In other exciting small town news, we took a trip to Party City to procure a balloon for a birthday party. They really know customer service there and by “know” I mean “know how to frustrate the heck out of you” as you stand in line for 25 minutes behind a  gentleman wearing a t-shirt that reads: “Greatest Farter ever.”

It’s a new year which means Chloe’s mock trial stuff will get going. So that one day my girl can join Harvey Levin in saying:

Pheebs returns to Miami end of January and I got a letter awhile back announcing we could purchase a paid subscription to send her care packages. Because nothing tells your child “I love you” like outsourcing her Valentines Day care package.

It’s 2020. A few resolutions:

Give up resentment. C.S. Lewis said we have to give up hate like we’d give up tobacco or alcohol – ergo, giving up hate is really hard.

Be good. Alexis de Toqueville once said that “America is great because she’s good. If America ceases to be good, America will cease to be great.” Are we still good? I have to ask that of my country but more importantly ask that of myself. Because we can’t understand hate if we only view it on a macro scale. Hate doesn’t start in the Middle East, it starts at your HOA. Your office. Your home. At MJ’s preschool there’s a stone outside the door that says, “Write your hurts in the sand and your blessings in the stone.” I really want to do that. And I really want to be a better forgiver. To, as Tim Keller writes, “absorb” the cost of a wrong in the new year.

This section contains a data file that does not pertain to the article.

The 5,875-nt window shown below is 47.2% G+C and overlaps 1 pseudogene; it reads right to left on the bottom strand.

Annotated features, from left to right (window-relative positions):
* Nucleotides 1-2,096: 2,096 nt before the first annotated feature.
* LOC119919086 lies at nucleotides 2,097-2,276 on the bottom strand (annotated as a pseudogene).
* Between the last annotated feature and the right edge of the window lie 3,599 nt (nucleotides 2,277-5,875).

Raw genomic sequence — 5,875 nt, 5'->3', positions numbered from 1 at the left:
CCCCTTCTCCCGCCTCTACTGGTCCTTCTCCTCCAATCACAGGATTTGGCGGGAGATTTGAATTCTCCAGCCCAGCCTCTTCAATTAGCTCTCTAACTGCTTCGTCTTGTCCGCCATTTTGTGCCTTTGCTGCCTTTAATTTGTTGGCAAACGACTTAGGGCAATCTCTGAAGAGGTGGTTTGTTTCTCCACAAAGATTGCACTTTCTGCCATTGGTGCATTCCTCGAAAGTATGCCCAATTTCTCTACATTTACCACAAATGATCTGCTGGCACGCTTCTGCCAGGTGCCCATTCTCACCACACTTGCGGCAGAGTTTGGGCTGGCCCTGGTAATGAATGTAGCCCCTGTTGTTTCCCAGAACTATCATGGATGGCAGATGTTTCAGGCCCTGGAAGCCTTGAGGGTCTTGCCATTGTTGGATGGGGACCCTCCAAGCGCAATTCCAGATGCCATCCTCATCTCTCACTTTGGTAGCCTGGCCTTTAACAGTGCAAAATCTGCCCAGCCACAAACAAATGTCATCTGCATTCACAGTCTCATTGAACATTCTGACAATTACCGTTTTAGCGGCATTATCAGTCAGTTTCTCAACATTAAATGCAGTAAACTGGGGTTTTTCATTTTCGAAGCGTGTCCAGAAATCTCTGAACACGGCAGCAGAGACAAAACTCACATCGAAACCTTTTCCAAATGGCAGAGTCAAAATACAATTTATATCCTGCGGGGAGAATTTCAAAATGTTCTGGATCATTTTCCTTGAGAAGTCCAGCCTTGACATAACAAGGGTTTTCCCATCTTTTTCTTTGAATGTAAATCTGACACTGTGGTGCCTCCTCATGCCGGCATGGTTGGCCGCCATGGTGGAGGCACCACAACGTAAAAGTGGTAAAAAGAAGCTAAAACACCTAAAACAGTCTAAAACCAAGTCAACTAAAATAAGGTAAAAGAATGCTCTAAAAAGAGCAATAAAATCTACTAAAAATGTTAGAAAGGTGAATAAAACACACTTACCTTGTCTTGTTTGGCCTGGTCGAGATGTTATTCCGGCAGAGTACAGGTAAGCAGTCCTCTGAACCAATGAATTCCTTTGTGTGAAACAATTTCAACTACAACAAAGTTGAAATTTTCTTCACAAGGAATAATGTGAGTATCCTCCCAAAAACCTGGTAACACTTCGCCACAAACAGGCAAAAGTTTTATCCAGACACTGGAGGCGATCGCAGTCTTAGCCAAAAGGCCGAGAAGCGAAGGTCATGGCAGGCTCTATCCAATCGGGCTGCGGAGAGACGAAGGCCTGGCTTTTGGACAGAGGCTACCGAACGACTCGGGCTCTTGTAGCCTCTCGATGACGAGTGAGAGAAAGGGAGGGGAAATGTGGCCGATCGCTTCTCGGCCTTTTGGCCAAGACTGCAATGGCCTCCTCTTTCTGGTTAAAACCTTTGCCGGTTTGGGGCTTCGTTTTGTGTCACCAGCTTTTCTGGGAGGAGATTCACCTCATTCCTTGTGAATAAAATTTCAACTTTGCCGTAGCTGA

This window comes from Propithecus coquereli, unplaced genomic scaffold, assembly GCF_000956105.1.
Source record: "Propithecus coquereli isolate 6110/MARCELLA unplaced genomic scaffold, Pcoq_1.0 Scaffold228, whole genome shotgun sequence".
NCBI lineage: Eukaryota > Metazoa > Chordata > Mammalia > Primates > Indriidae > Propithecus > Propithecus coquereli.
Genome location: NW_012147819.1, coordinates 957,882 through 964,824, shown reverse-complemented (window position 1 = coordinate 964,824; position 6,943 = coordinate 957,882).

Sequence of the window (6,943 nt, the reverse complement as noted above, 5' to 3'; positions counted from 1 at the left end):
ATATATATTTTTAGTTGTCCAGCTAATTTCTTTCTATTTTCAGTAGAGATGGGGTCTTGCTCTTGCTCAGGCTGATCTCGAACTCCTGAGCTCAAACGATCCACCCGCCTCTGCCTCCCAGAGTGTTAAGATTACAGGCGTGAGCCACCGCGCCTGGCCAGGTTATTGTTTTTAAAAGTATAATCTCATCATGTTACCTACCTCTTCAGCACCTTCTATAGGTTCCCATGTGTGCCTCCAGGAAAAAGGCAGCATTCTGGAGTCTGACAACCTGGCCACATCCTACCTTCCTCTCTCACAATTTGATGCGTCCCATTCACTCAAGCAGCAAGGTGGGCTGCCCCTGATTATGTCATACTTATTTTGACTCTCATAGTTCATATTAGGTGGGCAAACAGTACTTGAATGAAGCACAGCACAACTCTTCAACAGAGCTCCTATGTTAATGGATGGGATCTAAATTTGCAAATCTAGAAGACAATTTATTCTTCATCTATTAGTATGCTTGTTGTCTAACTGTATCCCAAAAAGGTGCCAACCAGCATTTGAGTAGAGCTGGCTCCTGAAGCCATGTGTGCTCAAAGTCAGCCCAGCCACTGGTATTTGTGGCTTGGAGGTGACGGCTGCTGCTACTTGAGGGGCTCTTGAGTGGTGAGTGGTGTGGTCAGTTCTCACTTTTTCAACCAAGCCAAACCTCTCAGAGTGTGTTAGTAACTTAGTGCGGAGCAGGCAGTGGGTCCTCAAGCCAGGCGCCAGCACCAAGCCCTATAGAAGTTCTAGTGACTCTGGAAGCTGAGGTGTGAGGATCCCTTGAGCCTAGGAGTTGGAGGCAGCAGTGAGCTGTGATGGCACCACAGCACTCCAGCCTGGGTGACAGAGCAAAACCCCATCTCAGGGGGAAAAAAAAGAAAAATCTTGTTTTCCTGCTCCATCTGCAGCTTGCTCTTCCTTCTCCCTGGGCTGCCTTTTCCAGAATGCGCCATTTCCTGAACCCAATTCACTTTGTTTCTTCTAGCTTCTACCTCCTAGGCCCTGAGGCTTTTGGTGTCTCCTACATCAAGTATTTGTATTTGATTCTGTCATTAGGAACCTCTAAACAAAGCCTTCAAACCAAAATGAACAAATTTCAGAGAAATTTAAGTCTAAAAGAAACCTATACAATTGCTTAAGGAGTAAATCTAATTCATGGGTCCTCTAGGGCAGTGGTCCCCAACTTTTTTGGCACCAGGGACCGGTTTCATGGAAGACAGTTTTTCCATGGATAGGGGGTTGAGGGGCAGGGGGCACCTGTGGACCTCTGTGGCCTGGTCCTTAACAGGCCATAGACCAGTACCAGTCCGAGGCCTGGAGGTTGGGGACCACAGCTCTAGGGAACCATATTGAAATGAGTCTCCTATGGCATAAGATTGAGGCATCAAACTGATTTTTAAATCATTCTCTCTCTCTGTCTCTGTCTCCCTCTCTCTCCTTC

Other practical goals? Hit a Barre class (which is conveniently located next to Burger Fresh). Start practicing my violin again. Try some new recipes. Get on my Peloton bike.

As we head towards a new year, there are tennis parent meetings, orientations, wellness checks, dental appointments, Amazon boxes, and my favorite: cancelled plans.

I’m with this girl:

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There’s also some reflection. I was reading about some people in youth ministry who talked about “making God cool again.” I’m not interested in my children believing in God because he’s “cool”. I want them to believe in Him because He’s true.